An Eye for Glory: the Civil War Chronicles of a Citizen SoldierAn Eye for Glory: the Civil War Chronicles of a Citizen Soldier
Karl Bacon
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Interview, Excerpt


 

Michael Palmer has grown accustomed to the comforts of prosperity and a happy home. Yet, believing he has been created for some nobler calling, he enlists in the Fourteenth Connecticut Infantry Regiment of the Union Army.

Hatred of the enemy consumes Michael during a long and dusty march to Gettysburg. Michael's only desire is to kill as many of the enemy as he can so he can go home. He coldly counts off the rebels that fall to his bullets until he is brought up short by a dying man holding up his Bible. He was a brother in Christ, Michael realizes after the man dies, and "I had hated him 'with cruel hatred.'" Michael uses the dead man's Bible as his own and delves deeply into the words of life. When a bullet shatters Michael's leg, he returns home.

After months of recovery, life in general returns to normal. In the spring of 1870, Michael leaves home once more, this t ime to return the Bible to the man's widow. This simple journey would change Michael in ways he never imagined. Could he find the faith he once lived by before the Civil War killed it?

Author Interview | Discussion Questions


     

 

 An Eye For Glory Discussion Questions: Karl Bacon


 

1. At the beginning of his story, Michael refers to it as a confession? Why?

 

 

2. Was it a mistake for Michael Palmer to enlist?

 

 

3. When Michael Palmer goes off to war, he thinks his enemies are all members of the Confederate States Army. What other, and perhaps more dangerous, enemies confront him?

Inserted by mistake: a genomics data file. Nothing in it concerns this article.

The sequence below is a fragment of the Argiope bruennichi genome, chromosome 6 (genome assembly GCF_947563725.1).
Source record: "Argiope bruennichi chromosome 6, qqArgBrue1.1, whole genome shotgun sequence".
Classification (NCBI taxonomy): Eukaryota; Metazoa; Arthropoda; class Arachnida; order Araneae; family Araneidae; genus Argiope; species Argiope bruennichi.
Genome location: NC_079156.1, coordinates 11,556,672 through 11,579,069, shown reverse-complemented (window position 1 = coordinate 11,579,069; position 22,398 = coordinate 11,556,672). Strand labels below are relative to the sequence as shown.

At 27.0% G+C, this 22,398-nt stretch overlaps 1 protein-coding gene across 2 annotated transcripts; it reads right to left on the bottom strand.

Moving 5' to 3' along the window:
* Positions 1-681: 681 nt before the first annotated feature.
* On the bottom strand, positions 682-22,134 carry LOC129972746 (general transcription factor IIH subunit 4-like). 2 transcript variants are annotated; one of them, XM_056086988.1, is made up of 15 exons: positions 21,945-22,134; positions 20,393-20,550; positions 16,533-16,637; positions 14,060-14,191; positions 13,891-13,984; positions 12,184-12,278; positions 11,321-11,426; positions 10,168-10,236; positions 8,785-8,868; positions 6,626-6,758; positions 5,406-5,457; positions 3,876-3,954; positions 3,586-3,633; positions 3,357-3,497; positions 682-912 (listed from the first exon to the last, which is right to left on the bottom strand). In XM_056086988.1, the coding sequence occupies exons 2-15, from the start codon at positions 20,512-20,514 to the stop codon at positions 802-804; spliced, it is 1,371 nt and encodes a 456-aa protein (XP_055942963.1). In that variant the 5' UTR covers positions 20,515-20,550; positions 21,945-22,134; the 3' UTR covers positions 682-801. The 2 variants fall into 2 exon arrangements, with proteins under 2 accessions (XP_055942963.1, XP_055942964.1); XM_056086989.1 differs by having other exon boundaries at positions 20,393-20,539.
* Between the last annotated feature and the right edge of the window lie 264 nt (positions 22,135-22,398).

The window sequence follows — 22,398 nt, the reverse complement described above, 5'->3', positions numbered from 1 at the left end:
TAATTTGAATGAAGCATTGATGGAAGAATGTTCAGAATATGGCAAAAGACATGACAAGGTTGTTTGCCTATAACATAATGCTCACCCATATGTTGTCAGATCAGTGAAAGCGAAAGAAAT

4. Describe the daily diet of the soldiers while “on the march.” How did their diet differ while in winter encampment?

 

 

5. How does Jessie Anne help Michael survive the war? How does Jessie Anne change in the process?

 

 

6. The chapter titles sometimes have double meanings. In the chapter “A Grand Design,” how was the death of John Robinson part of God’s plan and how did it work to Michael’s good? Think in both short and long terms?

 

 

7. Why does Michael react one way to killing a man at Chancellorsville and then react in a different way one year later at the Wilderness?

 

 

8. How does Michael aid in his own downward spiral into darkness?

 

 

9. What spiritual lesson did Michael learn while at war?

 

 

10. How is Michael’s story similar to that of the Apostle Peter in the gospels?

 

 

11. In the last two chapters, how much does Michael contribute toward his own restoration? Why is this so?

 

 

12. In the last three sentences of his story, Michael looks to the past, to the present, and to the future. How do Michael's words apply to the story he has written and to the time in his life he wrote it (1882)?    

 

 

 


 
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